Yusef Lateef


Eastern Sounds

  • Release Date: 13 Mar 2008
  • OJCLP-612


Yusef Lateef's interpolation into his music of traditions, modes, and instruments of Asia struck a sympathetic chord in the jazz audience. Perhaps its fascination lay in the apparently inextinguishable human need for mysticism, perhaps in the unending attraction of the sadness and beauty of minor keys. At any rate, there was considerable demand for Lateef's many recordings of the late 1950s and early Sixties that reflected his fascination with things oriental. Easter… MORE


Whether his albums appeared under the logo of the forward-looking New Jazz, the contemplative Moodsville, or the parent label, Yusef Lateef never… More

Yusef Lateef’s final Prestige/New Jazz session was a reunion of four musicians nurtured in the elevated atmosphere of Detroit’s modern… More

The full force of Yusef Lateef’s probing musical personality made itself known on this stunning 1960 date. Lateef assembled an unusual… More

This is the first album recorded by multi-instrumental pioneer Yusef Lateef after he moved from Detroit to New York in 1959, and it marked a new… More

The oboe, a double-reed creature that bites inattentive handlers, made its first appearance as a member of Yusef Lateef’s performing… More

Yusef Lateef’s music of the late 1950s was inflected with both the earthiness that grew out of his background in mainstream music and the… More


Yusef Lateef


Yusef Lateef (b. 1920), a multi-instrumentalist who is equally skilled on tenor saxophone, flute, and oboe, is also a multiculturalist whose musical interests have long gone beyond jazz, a word he disdains. An innovator in mixing world music influences into jazz, Lateef is in his own musical category.

Originally an altoist, Lateef switched to tenor while in high school. He worked early on with Teddy Buckner and during the bebop era played with Hot Lips Page, Roy Eldridge, Herbie Fields, and the Dizzy Gillespie big band (1949). Already 30 years old in 1950, Lateef moved to Detroit where he studied music at Wayne State University and performed locally. Although he did not officially move to New York until 1959, he began recording as a leader two years earlier.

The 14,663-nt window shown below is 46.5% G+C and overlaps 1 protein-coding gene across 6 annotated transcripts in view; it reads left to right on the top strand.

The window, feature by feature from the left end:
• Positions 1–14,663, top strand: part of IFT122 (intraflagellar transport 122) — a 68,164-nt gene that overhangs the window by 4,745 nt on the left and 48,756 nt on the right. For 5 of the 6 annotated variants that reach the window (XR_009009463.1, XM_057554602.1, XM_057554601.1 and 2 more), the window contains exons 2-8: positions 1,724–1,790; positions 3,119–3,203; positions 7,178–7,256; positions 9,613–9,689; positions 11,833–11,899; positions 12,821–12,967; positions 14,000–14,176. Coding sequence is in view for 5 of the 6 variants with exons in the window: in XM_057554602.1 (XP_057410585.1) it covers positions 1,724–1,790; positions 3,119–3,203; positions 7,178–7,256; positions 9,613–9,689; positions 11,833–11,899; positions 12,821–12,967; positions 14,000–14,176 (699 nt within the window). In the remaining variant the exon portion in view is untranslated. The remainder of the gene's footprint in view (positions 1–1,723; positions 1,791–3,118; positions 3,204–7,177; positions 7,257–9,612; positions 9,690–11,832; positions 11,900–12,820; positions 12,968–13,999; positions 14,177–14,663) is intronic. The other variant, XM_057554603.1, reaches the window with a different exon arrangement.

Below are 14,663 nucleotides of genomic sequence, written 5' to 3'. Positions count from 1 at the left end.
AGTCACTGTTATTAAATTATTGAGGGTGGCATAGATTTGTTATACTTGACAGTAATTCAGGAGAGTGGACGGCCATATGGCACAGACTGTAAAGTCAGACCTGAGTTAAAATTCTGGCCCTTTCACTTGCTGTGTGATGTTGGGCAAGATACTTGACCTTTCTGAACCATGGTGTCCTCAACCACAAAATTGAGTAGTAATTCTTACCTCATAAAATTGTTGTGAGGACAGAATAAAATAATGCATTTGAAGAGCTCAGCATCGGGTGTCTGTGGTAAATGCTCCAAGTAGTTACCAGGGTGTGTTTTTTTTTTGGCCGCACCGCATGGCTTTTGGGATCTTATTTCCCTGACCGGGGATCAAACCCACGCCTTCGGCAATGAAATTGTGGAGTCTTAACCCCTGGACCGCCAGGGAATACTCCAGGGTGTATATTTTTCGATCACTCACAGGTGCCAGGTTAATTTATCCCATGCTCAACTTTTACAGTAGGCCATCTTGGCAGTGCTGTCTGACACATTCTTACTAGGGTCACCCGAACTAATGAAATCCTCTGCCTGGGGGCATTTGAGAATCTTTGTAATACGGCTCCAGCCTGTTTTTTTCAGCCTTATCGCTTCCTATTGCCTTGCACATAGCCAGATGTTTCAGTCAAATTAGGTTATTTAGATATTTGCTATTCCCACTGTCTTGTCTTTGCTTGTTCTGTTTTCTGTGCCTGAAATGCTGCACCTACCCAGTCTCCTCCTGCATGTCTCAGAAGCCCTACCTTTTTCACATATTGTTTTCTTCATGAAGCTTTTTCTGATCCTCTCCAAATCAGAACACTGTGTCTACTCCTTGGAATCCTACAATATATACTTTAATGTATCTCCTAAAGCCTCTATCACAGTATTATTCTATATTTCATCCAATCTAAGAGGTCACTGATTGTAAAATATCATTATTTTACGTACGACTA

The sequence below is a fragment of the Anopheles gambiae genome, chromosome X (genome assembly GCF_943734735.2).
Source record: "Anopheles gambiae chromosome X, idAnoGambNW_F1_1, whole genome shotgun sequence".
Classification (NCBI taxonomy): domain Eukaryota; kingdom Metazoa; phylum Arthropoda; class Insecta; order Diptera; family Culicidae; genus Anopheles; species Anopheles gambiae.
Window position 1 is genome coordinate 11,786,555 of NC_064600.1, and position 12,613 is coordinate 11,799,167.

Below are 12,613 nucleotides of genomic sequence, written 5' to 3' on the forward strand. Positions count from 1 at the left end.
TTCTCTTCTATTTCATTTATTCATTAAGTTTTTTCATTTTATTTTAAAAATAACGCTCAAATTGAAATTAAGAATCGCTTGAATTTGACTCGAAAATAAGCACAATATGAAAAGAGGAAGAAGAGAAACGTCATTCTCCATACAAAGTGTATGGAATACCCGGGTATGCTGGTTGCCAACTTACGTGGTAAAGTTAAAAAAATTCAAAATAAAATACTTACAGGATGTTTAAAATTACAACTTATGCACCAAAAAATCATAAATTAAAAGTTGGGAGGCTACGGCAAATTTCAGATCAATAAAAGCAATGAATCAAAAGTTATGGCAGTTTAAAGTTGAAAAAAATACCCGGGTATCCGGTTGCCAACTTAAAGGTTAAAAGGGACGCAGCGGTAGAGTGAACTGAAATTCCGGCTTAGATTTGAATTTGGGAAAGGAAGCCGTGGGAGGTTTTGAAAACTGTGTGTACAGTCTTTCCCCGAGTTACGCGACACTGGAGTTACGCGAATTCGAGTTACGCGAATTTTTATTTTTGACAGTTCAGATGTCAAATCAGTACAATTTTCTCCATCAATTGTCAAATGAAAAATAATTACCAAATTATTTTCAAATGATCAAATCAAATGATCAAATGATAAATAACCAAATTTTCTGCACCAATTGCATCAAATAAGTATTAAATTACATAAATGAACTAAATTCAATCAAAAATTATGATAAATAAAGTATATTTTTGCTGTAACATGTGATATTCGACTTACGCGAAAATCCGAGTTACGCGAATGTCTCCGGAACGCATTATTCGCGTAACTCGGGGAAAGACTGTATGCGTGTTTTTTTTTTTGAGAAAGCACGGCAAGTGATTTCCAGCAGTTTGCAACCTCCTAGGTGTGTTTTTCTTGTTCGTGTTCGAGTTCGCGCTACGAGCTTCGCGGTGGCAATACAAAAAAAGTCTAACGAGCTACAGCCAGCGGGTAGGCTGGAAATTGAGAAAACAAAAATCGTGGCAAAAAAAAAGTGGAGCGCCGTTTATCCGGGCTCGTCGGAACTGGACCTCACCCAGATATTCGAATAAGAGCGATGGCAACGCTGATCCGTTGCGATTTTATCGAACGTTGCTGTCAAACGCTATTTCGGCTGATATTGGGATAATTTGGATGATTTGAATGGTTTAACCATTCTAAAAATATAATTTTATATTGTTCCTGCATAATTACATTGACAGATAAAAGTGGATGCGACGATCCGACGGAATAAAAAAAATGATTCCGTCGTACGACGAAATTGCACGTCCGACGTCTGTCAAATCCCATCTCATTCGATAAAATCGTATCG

During 1957 and 1959-1961, Lateef made several notable recordings for Prestige, New Jazz, Riverside, and Moodsville. The Sounds of Yusef and Other Sounds, both recorded on October 11, 1957, feature Lateef’s quintet with fellow Detroiters Wilbur Harden on flugelhorn and pianist Hugh Lawson while Cry!—Tender from 1959 has a similar group with trumpeter Lonnie Hillyer in Harden’s place. Lateef’s repertoire alternates straight-ahead swingers with more atmospheric pieces that reflect his interest in the music of Africa and the Middle East. The Three Faces of Yusef Lateef finds the leader on tenor, flute, and oboe performing accessible originals and memorable renditions of such material as “Goin’ Home,” “I’m Just a Lucky So And So” and the unlikely “Ma—He’s Makin’ Eyes at Me.” Also available on the Original Jazz Classics series are The Centaur and the Phoenix with a nonet, Eastern Sounds (a quartet date that includes Lateef’s classic rendition of the “Love Theme from Spartacus” on oboe), and Into Something.

Lateef was a member of the well-recorded Cannonball Adderley Sextet during 1962-1964 and has since been involved in a wide variety of projects including avant-garde jazz, New Age, and world music. Even in his mid-eighties, Yusef Lateef refuses to coast and take it easy.